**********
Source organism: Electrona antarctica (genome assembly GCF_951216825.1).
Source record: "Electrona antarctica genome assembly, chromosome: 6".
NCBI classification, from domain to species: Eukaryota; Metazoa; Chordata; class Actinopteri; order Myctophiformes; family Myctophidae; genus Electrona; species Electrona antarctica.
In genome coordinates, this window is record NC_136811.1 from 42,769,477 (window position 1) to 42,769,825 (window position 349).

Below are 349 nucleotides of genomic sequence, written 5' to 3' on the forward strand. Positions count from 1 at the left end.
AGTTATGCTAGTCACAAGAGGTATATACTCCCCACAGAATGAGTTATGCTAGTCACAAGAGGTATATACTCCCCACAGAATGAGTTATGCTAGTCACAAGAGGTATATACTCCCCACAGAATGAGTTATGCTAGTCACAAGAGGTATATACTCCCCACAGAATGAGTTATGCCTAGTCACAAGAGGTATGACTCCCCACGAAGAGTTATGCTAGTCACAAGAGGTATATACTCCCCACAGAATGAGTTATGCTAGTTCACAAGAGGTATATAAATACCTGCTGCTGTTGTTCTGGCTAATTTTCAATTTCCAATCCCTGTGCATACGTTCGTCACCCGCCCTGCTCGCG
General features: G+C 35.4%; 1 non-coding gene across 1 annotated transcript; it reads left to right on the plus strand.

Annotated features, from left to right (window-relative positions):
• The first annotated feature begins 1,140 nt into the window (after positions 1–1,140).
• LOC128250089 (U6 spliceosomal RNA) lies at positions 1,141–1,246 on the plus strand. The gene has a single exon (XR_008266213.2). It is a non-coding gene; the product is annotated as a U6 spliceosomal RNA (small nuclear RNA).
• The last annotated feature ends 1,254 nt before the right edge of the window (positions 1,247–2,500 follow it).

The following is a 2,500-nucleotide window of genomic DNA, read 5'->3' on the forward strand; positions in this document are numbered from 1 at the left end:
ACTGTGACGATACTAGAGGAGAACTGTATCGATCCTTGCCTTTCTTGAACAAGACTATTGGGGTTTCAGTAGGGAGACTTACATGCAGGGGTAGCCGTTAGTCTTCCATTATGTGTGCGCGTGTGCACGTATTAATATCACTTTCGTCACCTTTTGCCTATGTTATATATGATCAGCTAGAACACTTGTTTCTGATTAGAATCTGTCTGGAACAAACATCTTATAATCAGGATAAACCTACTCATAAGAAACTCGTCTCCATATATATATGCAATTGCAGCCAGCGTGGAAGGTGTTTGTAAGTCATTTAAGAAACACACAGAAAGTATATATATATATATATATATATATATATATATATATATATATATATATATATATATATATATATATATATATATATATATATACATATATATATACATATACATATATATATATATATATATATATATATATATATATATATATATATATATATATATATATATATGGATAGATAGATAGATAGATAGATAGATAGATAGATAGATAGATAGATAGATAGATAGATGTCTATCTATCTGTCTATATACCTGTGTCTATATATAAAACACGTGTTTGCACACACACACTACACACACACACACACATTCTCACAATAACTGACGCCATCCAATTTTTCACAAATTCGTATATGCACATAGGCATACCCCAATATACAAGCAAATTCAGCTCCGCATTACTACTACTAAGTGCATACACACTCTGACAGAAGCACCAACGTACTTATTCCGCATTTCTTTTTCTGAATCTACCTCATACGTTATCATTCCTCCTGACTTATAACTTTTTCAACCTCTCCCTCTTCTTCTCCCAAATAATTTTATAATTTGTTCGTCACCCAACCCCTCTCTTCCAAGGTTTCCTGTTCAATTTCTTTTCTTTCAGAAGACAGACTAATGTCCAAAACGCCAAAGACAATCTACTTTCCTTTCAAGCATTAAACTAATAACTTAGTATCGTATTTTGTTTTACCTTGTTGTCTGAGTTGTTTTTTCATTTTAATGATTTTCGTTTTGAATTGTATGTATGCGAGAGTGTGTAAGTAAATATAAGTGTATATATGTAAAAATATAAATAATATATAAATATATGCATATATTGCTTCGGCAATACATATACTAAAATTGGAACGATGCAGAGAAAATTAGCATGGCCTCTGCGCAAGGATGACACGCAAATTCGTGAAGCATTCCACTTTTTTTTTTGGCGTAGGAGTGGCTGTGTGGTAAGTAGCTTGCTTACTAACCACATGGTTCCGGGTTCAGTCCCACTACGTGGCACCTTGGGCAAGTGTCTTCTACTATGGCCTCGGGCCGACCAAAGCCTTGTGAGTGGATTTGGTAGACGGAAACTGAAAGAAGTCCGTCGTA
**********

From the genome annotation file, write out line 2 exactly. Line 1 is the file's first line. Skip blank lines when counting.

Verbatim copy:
Source record: "Electrona antarctica genome assembly, chromosome: 6".